Apple loses dispute over ”iPhone” in China
The Beijing Municipal High People’s Court has recently ruled in favor of a Chinese company in a trademark dispute over the name “iPhone”.
Apple filed for a trademark registration of the name “iPhone” for electronic goods in China in 2002, but the registration wasn’t granted until 2013. In the meantime, the Chinese company Xington Tiandi Technology started selling phone cases and leather bags branded with the name “iPhone” – and in 2010, they trademarked the “iPhone”-name for leather goods.
Apple filed a lawsuit against the Chinese company in 2012, claiming their trademark registration was an infringement of Apple’s rights to the “iPhone”-name, as the Apple iPhone was already a world-known product. When that failed, they filed another lawsuit before a Beijing court – but both courts ruled against Apple, who were then forced to appeal the decision to the highest court in order to protect their brand.
To win the case, Apple had to prove that “iPhone” was a well-known brand in China before Xington Tiandi Technology filed their trademark application in 2007. Only then would Apple be able to oppose the registration and use of the “iPhone”-brand for non-electronic goods, as their Chinese registration only covered electronics – not leather goods.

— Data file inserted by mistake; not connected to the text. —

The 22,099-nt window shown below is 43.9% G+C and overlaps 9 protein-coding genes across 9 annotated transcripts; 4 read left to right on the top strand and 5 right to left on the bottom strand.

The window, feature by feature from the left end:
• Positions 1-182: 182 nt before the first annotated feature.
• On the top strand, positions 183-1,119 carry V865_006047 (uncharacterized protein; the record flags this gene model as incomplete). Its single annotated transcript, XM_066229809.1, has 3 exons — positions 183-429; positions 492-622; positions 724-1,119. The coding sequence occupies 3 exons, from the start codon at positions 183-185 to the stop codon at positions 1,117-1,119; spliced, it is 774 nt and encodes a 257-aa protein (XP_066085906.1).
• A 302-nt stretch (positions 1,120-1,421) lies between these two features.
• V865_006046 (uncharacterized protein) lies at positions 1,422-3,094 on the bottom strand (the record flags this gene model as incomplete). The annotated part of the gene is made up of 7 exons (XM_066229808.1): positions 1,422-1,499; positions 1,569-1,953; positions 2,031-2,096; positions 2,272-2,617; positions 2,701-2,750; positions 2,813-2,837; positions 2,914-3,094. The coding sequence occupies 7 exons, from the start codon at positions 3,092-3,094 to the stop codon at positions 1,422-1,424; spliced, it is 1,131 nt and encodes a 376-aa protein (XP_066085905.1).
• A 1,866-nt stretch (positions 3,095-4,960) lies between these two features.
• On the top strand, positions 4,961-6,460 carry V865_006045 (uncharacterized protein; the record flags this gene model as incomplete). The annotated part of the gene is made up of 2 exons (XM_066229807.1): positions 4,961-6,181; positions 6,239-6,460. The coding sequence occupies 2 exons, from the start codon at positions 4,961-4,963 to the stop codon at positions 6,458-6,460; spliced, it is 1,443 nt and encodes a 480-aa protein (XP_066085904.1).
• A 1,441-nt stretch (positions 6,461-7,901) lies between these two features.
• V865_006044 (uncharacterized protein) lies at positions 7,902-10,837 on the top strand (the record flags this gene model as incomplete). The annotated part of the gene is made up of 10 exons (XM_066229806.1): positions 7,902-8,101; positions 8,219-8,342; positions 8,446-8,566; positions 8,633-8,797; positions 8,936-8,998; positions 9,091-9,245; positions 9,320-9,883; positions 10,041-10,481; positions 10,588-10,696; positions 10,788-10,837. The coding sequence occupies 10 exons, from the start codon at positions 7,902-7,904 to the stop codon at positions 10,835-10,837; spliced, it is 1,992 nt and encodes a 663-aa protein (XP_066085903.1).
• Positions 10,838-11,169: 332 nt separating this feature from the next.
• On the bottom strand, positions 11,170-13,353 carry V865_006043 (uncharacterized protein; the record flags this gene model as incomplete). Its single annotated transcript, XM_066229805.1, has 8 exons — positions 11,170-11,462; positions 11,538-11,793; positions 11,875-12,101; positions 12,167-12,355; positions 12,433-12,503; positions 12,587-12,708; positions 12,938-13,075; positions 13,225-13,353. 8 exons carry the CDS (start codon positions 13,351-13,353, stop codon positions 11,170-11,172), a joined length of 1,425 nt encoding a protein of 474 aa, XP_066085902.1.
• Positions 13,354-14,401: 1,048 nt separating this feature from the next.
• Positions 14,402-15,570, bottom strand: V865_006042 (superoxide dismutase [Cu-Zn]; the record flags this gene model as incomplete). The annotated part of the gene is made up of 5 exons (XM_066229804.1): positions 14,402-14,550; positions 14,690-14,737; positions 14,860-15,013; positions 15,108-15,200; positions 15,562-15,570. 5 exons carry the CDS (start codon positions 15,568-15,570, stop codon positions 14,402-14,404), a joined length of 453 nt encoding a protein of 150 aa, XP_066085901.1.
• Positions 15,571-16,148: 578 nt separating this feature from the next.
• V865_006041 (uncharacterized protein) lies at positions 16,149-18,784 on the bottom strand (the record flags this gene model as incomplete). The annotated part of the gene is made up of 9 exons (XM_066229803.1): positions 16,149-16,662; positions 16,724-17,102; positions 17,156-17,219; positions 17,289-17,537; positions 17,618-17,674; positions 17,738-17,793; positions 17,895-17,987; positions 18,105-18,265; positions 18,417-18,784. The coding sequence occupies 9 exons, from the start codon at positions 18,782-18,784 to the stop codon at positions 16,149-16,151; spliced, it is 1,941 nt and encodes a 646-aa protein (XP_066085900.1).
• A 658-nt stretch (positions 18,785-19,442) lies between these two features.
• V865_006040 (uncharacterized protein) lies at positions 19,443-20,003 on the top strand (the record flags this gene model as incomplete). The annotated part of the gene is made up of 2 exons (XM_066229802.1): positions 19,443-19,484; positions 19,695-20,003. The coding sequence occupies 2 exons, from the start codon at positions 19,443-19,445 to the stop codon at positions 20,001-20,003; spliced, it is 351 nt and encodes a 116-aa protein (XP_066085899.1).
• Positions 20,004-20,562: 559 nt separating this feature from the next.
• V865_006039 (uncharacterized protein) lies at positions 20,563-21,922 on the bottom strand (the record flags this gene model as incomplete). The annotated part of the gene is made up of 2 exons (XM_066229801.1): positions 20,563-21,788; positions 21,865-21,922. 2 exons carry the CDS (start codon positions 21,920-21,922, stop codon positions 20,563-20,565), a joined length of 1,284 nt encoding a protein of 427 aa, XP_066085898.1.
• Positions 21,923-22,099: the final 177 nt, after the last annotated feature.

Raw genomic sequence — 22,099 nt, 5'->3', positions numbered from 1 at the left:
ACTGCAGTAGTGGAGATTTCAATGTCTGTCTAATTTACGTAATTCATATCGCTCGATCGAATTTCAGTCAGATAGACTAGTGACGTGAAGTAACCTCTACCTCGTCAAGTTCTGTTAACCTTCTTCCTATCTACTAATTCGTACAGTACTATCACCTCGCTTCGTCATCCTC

Given the popularity of Apple – and especially the iPhone – this would seem to be a fairly simple task, but the High Court of Beijing ruled against Apple, stating that Apple had not proven their status as a well-known brand in 2007, where the Chinese application was filed. Even though the iPhone was the talk of the town in most of the world, the first sale of the smartphone in China was not until 2009 – 2 years after the trademark application for “iPhone” for leather goods was filed.
This means, that Apple is unable to oppose the sale of leather bags and phone cases under the “iPhone” brand, and that a Chinese company now has the right to prohibit Apple from selling similar goods under the “iPhone” name.
Apple has stated that they intend to request a retrial before the Supreme People’s Court.
By Mia Storm